Get To Know Your Native Pollinators

Native pollinators are animals and insects that have evolved alongside native plants over the years. They move pollen from one flower to another, fertilizing plants to help them reproduce and survive. 


Experts gather that animals pollinate roughly 75 percent of the crop plants grown across the globe that are used for food, beverages, medicines, and spices. But it’s not only food that they provide. Native pollinators are also key players in a natural ecosystem by keeping plant communities healthy, preventing erosion, maintaining clean waterways, and supplying food and shelter for wildlife. 


Pollinators include butterflies, bats, bees, moths, small mammals, and of course, bees. Believe it or not, there are over 4,000 native pollinators in North America alone! Let’s take a look at the ones we’re most likely to see in our North American backyards and gardens. 




Bees provide essential pollination services for a majority of terrestrial ecosystems globally. In the United States, honeybees and thousands of other specials of native bees are responsible for pollinating a variety of fruit and vegetables, flowers, and forest, meadow, and garden plants.  


Solitary bees, like mason bees, are among some of the most common native pollinators. They do not live in hives or colonies but instead nest in interesting places like dirt mounds, abandoned insect tunnels, dead trees, or abandoned termite holes.  


Social bees, such as bumblebees, do live in colonies. They share work and adapt to a hive mentality in which the colony works together to ensure survival and reproduction.  




Bats often take the night shift when it comes to pollinating duties, helping to disperse flowering seeds and pollinating crops. One of the most critical bats is the Mexican Long-Nose Bat which primarily resides along the southern parts of Texas, New Mexico, Arizona, Nevada, and California.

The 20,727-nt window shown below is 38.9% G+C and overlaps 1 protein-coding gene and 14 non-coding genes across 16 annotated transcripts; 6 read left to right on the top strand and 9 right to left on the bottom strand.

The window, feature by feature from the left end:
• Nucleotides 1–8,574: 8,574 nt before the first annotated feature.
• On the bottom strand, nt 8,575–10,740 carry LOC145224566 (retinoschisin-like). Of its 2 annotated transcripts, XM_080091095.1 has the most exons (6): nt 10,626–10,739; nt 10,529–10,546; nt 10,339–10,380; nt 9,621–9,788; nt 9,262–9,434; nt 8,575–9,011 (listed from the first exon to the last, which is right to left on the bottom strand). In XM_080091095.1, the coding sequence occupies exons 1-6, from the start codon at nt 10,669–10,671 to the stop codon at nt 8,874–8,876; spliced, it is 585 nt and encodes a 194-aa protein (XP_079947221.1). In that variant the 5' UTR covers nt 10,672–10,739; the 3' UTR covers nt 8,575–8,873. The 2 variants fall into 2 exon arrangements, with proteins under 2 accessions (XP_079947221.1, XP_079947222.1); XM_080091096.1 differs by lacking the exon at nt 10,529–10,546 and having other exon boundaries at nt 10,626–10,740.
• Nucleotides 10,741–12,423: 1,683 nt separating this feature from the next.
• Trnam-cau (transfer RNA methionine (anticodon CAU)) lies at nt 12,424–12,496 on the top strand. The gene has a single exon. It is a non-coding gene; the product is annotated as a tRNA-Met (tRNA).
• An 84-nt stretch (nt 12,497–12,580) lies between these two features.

These bats help the survival of valuable commercial crops like mangoes, peaches, figs, and dates which have flowers that only open at nighttime.  





Beautiful and beloved critters, butterflies are extremely important as pollinators. There are over 700 species of butterflies in North America, and they are closely linked to their local environments and plant species. And although butterflies are less efficient at pollinating than bees, they play a critical part in transferring pollen for cilantro, broccoli, sage, cabbage, and chamomile plants. 




As these unique creatures feed on nectar-producing plants, they pollinate in return. To meet their daily caloric need, hummingbirds visit between 1,000 and 3,000 flowers per day! While they are drinking the nectar from plants, they get coated in pollen grains which transfer to the next flower they visit.  


Hummingbirds play an important role in the pollination of numerous species of shrubs and vines, some of which have specifically adapted to pollination by hummingbirds.  




If you’re an organic gardener like us, you are likely familiar with the pest-eating powers of the ladybug! What’s less known is their powerful role in pollination. Ladybugs and other beetles like soldier beetles, blister beetles, checkered beetles, and jewel beetles, are so numerous that they pollinate about 85% of the flowering plants worldwide.  


Fun fact: Fossil records indicate that beetles were presumably the first insect pollinators of prehistoric flowering plants around 150 million years ago!  



To learn more about the conservation of pollinators, head to our blog 

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